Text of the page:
Franco-German necropolis in Maissin
Views of the Maissin necropolis. Source: DR
This necropolis, located in the province of Luxembourg, covers 5,040 m².
The Maissin necropolis is located in the province of Luxembourg, Belgium, 45 km north-east of Sedan, in the present Paliseul community of communes.
It covers 5,040 m². A Breton Calvary dating from the 16th century, a commemorative stele honouring the dead of the 2nd Army Corps, and a marker dedicated to Pierre Massé make up its furnishings. This memorial site is the last resting place of 4,782 fighters who died in August of 1914. This military cemetery holds the bodies of 282 Frenchmen and 513 Germans, in individual tombs. 3,001 other French soldiers occupy two ossuaries; 643 Frenchmen and 343 Germans occupy a mixed ossuary.
Origins of the cemetery
After the French 2nd Army Corps’ retreat on 24 August 1914, the German Imperial Army buried hundreds of bodies left on the battlefield. It took some ten days to bury all the French and German bodies. More than 500 Belgian civilians were requisitioned from the neighbouring villages to help remove the bodies and to bury them. On the Route de Transinne, at “Courtil”, mass graves were dug for 30 men. More than 2,000 bodies were buried at this site and at “Baulet”, near the Route de Lesse. During the war, the German occupation authorities (the Imperial General Government of Belgium headed by General von Bissing) set up all these cemeteries for the fallen fighters of August 1914.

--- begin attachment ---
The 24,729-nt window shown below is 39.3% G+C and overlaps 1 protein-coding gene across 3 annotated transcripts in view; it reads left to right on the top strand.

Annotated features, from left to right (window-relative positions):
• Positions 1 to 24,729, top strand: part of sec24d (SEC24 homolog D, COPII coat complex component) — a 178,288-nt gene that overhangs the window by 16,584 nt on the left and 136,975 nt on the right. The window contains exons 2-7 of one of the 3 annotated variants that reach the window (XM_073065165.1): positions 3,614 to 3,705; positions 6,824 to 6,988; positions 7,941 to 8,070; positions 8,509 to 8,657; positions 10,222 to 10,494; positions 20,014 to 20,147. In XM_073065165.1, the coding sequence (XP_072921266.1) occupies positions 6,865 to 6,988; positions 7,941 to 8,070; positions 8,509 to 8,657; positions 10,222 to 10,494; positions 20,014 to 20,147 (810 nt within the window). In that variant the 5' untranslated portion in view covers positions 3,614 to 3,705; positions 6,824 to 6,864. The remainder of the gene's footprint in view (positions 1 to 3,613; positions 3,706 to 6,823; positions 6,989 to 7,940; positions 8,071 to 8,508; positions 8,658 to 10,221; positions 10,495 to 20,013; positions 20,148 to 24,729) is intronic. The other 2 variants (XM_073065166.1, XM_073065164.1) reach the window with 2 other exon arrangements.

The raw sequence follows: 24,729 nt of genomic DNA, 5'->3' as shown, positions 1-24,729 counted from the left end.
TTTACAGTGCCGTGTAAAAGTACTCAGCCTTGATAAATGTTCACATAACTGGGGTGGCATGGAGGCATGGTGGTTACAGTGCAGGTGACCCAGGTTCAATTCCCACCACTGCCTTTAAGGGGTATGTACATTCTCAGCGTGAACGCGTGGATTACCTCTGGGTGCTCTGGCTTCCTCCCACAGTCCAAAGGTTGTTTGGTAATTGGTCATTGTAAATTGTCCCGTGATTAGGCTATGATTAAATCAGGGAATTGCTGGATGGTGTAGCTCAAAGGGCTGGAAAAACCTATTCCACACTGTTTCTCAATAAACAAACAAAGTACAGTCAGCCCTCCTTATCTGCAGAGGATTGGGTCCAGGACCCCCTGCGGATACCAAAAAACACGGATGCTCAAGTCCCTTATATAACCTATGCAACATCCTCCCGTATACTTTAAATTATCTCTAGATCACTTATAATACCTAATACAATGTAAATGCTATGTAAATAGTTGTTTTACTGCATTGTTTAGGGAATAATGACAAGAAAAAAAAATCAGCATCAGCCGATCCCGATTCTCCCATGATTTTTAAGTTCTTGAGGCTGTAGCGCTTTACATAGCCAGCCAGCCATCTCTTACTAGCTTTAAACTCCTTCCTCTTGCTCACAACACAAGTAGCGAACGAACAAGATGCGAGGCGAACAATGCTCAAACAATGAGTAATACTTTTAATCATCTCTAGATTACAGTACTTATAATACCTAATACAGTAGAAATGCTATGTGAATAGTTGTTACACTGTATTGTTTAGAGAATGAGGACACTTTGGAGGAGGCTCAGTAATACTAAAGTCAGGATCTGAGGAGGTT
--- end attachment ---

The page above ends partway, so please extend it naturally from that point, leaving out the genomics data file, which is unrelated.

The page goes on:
The inaugural ceremonies took place with senior military dignitaries in attendance. Maissin holds French and German bodies in three large necropolises: cemetery No. l on the Route de Transinne, and cemeteries No. 2 and No. 3 on the Route de Lesse, where the bodies of the soldiers from the surrounding mass graves were reburied in individual tombs. The 16th century Breton Calvary was brought from the town of Trëhou, in the Finistère department, and was placed in cemetery No. 2 to commemorate the sacrifice of the Breton soldiers of the 2nd Corps. It was inaugurated in August 1932 on the 18th anniversary of the battle.
When rehabilitation work was undertaken on this cemetery, remains were exhumed from the abandoned smaller necropolises nearby: 382 German soldiers and 46 French soldiers from the cemeteries of Maissin, Ochamps and Orgéo were reburied here.
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